No matter your politics if you’re a business owner, profits trump almost everything else. Lately, there has been a lot of discussion surrounding the fact that many U.S. businesses outsource a portion of their labor and manufacturing to Mexico in order to cut costs. From building a wall to reconsidering NAFTA, U.S.-Mexico relations are front page news, but few people are talking about the business benefits of the Mexico’s IMMEX Program.
Understanding the IMMEX Program
The IMMEX program, previously called the IMMEX maquiladora program, is designed to encourage outside businesses to manufacture their products in Mexico. IMMEX does this by allowing foreign companies to import all of their components and raw materials into Mexico duty free without paying any taxes.
However, there are caveats that make the program beneficial for Mexico as well. One of the stipulations of the IMMEX program is that 100 percent of the finished products must be exported out of Mexico. That means the manufacturing portion of the process must take place at a maquiladora in Mexico.
A maquiladora is a factory that’s foreign owned and operated. As part of the IMMEX program, maquiladoras enjoy special tax incentives, such as being able to bring in production materials and equipment tax free. The success of Mexico’s maquiladoras has been largely contributed to the NAFTA agreement that eliminated numerous limitations to the IMMEX program.
As a part of the IMMEX program, the government of Mexico set up safeguards to protect foreign companies. For one, the maquiladoras follow strict compliance guidelines that have been established by Mexican officials and foreign entities that own the facility. There are also few concerns over delays since manufacturing plants must finish products within a government mandated timeframe.
Through the IMMEX program American businesses get extremely competitive rates from a factory with oversight and regulation while Mexico benefits from more jobs and a more robust manufacturing industry.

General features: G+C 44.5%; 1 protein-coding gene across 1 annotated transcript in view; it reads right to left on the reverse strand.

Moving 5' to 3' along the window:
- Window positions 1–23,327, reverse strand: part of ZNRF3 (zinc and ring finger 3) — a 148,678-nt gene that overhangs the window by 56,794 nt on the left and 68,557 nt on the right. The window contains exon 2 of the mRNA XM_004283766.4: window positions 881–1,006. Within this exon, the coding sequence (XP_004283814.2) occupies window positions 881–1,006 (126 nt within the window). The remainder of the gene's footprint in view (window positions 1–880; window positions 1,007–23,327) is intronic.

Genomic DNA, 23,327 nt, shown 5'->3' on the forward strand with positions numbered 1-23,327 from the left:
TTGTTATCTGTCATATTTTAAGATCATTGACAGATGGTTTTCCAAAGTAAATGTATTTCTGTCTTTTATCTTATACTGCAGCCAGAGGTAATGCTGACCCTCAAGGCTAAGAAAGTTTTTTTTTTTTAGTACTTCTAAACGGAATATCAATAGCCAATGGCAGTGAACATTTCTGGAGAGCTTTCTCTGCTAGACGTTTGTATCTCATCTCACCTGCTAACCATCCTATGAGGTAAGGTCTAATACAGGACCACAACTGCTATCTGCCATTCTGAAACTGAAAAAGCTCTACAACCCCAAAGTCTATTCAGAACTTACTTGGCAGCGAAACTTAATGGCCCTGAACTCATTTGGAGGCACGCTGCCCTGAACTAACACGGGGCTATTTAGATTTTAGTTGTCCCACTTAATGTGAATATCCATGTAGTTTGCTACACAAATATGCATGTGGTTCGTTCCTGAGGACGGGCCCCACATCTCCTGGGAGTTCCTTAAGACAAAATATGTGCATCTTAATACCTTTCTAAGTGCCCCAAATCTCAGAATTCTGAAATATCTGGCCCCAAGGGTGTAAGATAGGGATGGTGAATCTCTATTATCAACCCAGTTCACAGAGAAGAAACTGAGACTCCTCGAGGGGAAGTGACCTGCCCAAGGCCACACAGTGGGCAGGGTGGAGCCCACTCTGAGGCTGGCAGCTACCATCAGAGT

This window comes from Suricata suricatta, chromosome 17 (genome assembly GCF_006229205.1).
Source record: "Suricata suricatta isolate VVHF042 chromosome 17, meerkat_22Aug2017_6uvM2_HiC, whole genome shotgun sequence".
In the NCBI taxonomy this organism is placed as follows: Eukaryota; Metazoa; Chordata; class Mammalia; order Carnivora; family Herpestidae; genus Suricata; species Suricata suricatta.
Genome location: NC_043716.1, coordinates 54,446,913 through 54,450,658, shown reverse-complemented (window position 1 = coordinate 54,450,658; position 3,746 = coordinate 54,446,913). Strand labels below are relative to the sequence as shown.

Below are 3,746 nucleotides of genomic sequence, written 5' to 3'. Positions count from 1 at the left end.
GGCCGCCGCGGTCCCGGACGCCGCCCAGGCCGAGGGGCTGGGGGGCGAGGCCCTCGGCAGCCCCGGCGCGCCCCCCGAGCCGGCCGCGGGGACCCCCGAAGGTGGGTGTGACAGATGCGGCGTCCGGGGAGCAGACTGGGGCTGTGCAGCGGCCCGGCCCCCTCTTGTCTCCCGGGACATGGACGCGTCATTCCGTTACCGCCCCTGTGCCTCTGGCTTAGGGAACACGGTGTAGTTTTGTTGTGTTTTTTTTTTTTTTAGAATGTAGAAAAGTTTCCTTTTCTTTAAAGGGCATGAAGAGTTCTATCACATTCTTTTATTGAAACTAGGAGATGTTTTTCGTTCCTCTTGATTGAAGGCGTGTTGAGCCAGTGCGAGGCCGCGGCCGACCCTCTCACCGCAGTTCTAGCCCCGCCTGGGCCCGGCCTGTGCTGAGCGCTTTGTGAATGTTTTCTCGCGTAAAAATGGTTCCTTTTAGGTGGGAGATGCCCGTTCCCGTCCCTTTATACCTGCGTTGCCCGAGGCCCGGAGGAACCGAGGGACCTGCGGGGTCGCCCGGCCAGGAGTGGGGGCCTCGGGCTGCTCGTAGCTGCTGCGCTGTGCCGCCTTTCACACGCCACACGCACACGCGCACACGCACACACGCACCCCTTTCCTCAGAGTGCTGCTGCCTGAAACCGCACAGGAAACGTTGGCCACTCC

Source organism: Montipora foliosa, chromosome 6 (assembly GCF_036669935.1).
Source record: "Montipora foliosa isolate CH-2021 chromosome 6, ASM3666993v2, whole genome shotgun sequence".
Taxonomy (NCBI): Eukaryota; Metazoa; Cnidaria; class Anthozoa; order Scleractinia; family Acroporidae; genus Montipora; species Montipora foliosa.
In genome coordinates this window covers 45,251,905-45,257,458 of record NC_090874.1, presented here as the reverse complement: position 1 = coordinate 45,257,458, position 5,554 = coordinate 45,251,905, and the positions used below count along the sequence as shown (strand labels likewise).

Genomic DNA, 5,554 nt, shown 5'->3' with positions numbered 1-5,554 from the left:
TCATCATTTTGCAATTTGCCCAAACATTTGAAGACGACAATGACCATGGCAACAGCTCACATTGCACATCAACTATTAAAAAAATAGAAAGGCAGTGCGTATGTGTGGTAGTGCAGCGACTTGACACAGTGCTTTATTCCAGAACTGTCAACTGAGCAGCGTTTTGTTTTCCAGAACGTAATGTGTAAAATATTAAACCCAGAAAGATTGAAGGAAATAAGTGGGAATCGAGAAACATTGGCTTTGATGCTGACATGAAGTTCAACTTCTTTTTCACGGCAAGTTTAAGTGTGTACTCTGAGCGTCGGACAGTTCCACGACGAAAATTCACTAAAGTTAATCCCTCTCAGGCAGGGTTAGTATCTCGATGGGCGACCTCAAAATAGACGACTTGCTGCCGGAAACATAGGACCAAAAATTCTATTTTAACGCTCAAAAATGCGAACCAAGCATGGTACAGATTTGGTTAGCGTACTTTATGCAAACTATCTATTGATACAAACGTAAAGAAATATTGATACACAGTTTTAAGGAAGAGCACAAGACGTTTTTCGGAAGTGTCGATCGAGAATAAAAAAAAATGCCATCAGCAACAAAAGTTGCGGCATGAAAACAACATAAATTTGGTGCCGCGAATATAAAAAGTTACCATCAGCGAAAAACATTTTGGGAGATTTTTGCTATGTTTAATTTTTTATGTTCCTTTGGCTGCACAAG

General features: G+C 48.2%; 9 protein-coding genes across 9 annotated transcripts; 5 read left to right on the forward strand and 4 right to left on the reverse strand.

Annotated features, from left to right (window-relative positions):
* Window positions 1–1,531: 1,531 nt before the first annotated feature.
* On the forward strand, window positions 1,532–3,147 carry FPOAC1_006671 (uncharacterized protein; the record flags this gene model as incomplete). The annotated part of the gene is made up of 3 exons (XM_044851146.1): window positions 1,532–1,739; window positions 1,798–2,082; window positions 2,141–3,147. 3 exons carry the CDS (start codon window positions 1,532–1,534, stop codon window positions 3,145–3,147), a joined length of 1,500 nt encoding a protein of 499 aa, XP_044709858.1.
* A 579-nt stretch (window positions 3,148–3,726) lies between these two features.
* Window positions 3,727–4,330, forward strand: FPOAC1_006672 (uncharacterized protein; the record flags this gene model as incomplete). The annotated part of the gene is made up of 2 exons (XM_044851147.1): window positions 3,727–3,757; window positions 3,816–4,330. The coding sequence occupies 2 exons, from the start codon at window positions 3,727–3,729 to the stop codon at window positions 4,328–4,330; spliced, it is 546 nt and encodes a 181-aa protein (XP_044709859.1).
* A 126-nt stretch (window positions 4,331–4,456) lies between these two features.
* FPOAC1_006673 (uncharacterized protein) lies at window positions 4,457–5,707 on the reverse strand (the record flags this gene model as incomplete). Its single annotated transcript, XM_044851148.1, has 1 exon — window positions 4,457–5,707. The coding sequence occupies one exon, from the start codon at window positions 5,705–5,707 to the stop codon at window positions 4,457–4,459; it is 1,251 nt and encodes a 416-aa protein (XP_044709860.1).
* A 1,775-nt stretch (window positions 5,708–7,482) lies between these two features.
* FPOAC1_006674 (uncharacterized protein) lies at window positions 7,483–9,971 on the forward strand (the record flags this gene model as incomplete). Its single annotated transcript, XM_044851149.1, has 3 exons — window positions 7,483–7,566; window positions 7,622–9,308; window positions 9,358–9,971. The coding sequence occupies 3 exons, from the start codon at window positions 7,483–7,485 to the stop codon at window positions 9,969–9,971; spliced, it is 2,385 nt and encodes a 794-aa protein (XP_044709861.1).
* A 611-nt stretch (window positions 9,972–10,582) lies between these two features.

The IMMEX program was established with the goal of making Mexico a bigger player in the global economy, and the plan appears to be working. It’s led to major innovation within Mexican manufacturing in recent years. Foreign corporations are investing in upgrading the maquiladoras with cutting-edge equipment and specialized technology so that more production is possible. As a result Mexican maquiladoras are now producing a wide range of products from textiles to medical devices.
As of 2014, there were 6,171 facilities within the IMMEX program. The program supports nearly 2.5 million jobs and is now the second largest source of foreign currency in Mexico. IMMEX has allowed Mexico to become an attractive alternative to using China as a manufacturing partner, particularly for American and Canadian businesses. The six Mexican states that border the U.S. are home to 60 percent of the IMMEX maquiladoras. Many U.S.-based businesses that take advantage of the program have operations just north of the border.
The strongest manufacturing sectors of the IMMEX program include computer and electronic products, transportation equipment (vehicles) and electrical equipment. It comes as no surprise that auto manufacturing is the main driver of the IMMEX program. Transportation equipment accounts for 16 percent of IMMEX establishments, employs 32 percent of the program’s employees and accounts for 44 percent of IMMEX revenue.
Many economists are paying careful attention to how the political rhetoric will affect auto manufacturing in Mexico. Since the start of the year, some automakers like Ford have made public statements about their plans to keep jobs in the U.S. instead of moving them to Mexico. However, the fact that many of the big name automobile makers are fighting the proposed border adjustment tax signifies that they don’t plan on pulling their operations out of Mexico anytime soon.